When it comes to women's cancers, ovarian cancer is the most serious of all the gynecological cancers – but the symptoms are vague, and many women aren't even aware they have it until it's too late.
According to Ovarian Cancer Canada, a national organization that supports women with ovarian cancer, more than 2,500 Canadian women are diagnosed with ovarian cancer each year, and 1,700 succumb to the disease. Those are some pretty scary statistics, and what's worse is that there is currently no screening test to detect ovarian cancer.
The good news is that when it is detected and caught early, the survival rate is 90 per cent. That's reason enough to stay on top of your gynecological health and catch the signs of ovarian cancer before it's too late.
Ovarian cancer starts in the cells of the ovary or ovaries, those two small, oval-shaped organs that lie deep in the pelvis on either side of the uterus (womb), close to the end of the Fallopian tubes. The Canadian Cancer Society says there are three main types of ovarian cancer. For each type, the cancer starts in different types of cell found in the ovaries. They are:
The biggest problem with diagnosing ovarian cancer is that there is no one specific symptom. The symptoms are generally vague, and you can easily mistake their causes. Also, just because you have the symptoms, it does not mean you have ovarian cancer.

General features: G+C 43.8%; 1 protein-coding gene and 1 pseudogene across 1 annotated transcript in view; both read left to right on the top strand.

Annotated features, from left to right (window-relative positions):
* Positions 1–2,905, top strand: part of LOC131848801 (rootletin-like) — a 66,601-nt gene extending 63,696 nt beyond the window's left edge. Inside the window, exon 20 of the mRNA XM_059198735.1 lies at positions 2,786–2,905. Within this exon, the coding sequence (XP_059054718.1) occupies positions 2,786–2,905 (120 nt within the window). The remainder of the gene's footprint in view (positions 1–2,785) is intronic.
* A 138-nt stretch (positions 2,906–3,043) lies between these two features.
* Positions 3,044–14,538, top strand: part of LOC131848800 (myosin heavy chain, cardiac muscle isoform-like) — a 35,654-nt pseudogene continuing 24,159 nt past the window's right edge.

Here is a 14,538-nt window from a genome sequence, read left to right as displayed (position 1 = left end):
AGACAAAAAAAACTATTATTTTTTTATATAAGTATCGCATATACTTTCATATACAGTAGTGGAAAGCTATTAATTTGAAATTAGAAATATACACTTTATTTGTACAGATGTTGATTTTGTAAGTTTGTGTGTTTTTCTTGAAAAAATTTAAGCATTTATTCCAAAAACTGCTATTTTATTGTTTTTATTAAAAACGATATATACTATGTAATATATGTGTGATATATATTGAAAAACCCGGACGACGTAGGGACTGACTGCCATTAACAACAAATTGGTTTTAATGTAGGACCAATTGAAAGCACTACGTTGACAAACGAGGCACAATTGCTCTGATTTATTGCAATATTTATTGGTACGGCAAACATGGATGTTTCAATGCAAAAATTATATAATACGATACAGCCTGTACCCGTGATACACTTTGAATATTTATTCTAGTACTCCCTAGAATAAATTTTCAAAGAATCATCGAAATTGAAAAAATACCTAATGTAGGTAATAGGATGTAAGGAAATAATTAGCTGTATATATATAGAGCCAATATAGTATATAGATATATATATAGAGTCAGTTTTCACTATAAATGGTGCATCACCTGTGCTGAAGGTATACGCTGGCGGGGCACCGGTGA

The most common symptoms include:
You may also experience a mass, or "lump" in your pelvis you can feel, the inability to eat normally, pain with intercourse or vaginal bleeding. The key is to see your doctor if any of these symptoms last for more than three weeks.
Studies have also found that 10 per cent of ovarian cancers are hereditary. In those cases, the two breast cancer genes (BRCA1 and BRCA2) have been involved in most cases. A woman who is a carrier of a BRCA1 or a BRCA2 gene mutation has an increased chance of developing ovarian cancer compared with a woman in the general population.
If you do have a family history of ovarian cancer, it's important to bring it to the attention of your family doctor. You can then undergo genetic counseling to help you understand the risks and the benefits of genetic testing for the disease.
A journalist with more than 10 years experience, Alison’s work has appeared in a number of top Canadian publications, including glow, Oxygen, Canadian Running and more. She is the former editor of a number of well-respected Canadian and American trade journals and recipient of a Kenneth R. Wilson Gold Award of Excellence in feature article writing. She is a part-time faculty member at Sheridan College’s journalism department, as well as an avid runner and fitness enthusiast.